Women in the Media: Empowering and Enraging

I truly think women in the media can be both empowering and enraging, depending on the situation. There are some television shows/movies/ads that present women in a positive way and some not so. In some media portrayals, they make all the girls look pretty, skinny and tall, which in reality, doesn’t represent most of us. This makes some women/teens think that’s what everyone wants, so they strive to be someone they can’t possibly be, which of course, doesn’t end well. And the way that women portray themselves in media can play a big part in how women are perceived. If those women promote the negative stereotypes that are typically assigned to women, then it’s not going to have a positive effect.

In some media women are portrayed as empowered. Girls and women of all different sizes, races and appearances are featured in ways that counter act the negative stereotypes. In books and movies, some have multicultural or brave female characters which represent women in a good way, rather than the old “Damsel in Distress” stereotype.  I’ve been reading lots of books lately where the female character is the heroine. I’m not talking about Nancy Drew, my mom’s favourite series as a girl, but I books that boys read, too. Divergent by Veronica Roth features Tris (Beatrice) Prior who is short and when she looks at herself she sees a girl who isn’t pretty and that looks like a little girl with eyes and a nose that are too big. Maximum Ride by James Patterson features Nudge who is African-American and insecure about her wings. The Hunger Games series by Suzanne Collins features Katniss who has straight long black hair, olive skin and is generally malnourished because of her district’s poverty. The Mortal Instruments by Cassandra Clare features Isabelle Lightwood who is quite tall, with dark hair and eyes and who has some body issues towards the end of the series; as well Clary Fray who is short, with green eyes and red curly hair and is stubborn.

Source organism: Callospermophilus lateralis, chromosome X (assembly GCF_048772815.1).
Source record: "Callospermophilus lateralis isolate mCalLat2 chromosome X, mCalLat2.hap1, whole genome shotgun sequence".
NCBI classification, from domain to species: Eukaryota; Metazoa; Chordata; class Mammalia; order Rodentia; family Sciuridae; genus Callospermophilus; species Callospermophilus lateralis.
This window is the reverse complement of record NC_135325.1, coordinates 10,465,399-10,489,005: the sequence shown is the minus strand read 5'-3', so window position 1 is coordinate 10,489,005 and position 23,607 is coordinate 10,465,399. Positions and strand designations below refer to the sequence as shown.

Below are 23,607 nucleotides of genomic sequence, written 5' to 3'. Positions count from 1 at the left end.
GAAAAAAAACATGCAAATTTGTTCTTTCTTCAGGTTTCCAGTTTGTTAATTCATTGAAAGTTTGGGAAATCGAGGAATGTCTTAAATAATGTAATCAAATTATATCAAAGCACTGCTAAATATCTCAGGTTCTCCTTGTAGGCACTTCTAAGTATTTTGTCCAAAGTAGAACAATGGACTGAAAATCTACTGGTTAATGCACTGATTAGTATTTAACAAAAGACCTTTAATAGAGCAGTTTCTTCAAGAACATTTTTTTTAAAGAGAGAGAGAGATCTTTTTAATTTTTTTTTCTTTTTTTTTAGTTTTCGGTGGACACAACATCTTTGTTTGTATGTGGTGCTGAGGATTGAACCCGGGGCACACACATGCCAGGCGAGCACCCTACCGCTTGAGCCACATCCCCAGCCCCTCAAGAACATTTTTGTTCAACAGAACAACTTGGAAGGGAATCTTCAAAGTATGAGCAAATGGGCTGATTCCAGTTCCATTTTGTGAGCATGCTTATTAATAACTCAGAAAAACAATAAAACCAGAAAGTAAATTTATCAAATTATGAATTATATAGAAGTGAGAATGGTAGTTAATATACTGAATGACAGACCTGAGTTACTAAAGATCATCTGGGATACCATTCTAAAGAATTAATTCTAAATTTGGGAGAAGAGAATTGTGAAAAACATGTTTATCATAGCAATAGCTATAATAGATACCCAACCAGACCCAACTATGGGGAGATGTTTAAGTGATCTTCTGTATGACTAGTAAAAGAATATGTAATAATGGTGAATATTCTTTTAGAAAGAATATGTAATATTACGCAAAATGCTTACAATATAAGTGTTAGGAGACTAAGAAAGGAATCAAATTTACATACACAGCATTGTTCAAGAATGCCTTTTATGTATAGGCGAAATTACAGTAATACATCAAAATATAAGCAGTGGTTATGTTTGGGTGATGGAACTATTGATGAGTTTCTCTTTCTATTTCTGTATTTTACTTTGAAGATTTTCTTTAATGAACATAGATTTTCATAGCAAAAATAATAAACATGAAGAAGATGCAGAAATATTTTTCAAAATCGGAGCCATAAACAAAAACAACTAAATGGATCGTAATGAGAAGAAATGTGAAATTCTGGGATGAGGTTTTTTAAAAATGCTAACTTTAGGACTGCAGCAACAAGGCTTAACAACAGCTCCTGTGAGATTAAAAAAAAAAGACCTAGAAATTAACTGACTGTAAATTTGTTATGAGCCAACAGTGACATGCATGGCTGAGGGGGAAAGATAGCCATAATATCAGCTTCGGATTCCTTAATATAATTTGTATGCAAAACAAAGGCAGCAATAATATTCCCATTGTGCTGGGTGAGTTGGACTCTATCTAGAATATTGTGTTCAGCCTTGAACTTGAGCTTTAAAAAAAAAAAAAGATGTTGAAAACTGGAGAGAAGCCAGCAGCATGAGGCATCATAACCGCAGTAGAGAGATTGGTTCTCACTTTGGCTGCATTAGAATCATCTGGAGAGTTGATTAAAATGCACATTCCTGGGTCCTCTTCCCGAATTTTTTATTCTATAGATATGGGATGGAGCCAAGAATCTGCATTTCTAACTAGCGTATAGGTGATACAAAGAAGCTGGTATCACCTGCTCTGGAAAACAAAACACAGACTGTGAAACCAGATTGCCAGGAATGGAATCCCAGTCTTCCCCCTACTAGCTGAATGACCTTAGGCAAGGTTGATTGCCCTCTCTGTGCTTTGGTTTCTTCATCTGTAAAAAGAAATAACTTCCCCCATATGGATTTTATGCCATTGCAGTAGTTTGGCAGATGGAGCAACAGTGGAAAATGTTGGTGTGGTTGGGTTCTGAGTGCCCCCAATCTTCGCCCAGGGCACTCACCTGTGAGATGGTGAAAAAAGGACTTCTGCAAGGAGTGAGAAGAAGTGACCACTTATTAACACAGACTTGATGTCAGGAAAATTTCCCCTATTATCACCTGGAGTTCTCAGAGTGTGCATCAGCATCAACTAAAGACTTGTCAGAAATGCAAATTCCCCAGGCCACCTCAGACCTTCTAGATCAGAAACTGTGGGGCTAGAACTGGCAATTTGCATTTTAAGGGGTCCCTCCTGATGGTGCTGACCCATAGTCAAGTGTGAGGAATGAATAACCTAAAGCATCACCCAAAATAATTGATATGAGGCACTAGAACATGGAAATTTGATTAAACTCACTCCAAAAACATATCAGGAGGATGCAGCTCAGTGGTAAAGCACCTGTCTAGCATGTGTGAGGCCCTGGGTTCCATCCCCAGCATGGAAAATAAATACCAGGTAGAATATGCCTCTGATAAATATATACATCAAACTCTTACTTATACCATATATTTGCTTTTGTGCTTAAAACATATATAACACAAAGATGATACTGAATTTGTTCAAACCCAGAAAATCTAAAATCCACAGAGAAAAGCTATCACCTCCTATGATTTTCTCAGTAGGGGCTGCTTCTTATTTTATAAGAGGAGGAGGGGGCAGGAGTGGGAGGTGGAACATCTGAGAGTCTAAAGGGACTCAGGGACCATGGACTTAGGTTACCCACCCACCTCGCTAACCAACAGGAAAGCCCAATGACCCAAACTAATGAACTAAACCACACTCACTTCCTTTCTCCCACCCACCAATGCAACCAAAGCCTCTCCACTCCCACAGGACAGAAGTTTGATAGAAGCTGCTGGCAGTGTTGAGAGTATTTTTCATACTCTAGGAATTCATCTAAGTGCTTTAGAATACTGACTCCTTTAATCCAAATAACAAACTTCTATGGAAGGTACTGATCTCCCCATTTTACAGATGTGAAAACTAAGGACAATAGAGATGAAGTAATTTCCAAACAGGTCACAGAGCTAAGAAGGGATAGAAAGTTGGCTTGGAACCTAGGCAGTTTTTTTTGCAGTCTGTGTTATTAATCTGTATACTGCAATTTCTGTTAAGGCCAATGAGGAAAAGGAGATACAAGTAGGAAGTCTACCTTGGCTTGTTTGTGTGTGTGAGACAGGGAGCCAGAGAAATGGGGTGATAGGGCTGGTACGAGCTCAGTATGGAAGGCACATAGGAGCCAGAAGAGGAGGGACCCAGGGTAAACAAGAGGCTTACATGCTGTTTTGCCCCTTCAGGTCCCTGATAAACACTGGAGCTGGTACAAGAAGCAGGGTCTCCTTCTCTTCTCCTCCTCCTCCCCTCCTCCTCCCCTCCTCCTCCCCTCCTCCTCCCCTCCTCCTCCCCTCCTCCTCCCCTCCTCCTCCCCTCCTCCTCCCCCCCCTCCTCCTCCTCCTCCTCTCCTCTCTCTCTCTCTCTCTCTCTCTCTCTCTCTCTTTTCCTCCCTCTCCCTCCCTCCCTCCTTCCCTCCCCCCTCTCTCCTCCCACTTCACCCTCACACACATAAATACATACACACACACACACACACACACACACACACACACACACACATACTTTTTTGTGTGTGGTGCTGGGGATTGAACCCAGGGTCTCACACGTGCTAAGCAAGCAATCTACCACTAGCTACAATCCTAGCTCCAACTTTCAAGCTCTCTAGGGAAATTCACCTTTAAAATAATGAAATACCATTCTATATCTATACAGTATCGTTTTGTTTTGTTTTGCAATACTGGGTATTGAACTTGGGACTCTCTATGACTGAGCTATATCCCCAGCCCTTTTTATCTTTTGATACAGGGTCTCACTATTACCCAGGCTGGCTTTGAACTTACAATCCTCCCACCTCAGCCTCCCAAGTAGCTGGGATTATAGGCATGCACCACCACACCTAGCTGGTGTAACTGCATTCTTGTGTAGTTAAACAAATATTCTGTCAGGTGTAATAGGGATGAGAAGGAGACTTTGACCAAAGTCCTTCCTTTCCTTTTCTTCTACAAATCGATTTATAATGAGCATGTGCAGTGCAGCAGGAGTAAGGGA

All of these authors have portrayed these girls in a way that readers can identify with. They shatter the old stereotype of the heroine having to be tall, beautiful and full of confidence.

By guest blogger and Pathfinder Sarah. Don’t miss out on reading Sarah’s previous GirlGuidesCANBlog: Online Privacy: A Girl’s Perspective.

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One Response to Women in the Media: Empowering and Enraging

  1. Debbie Morgan says:

    I’m not sure I agree with the phrase ‘the way women portray themselves in the media’, if I’m honest. I agree that that the way women are portrayed in the media can be problematic, but I am uncomfortable with chalking that up to the women themselves, particularly in a culture where the media could (reasonably) be described as a patriarchal institution. It’s important to be enraged at the appropriate target.

    That said, I am in favour of the sentiment behind the post 😉 I like my characters realistic. I also like them to at least taste empowerment and confidence, even if they don’t exude it throughout the story! (This is similar to the way I see the girls I come into contact with through guiding – it’s important to me that they find their true identity and grow to believe in themselves, whether they turn up at the first meeting ready to rule the world or unsure of their part in it…)

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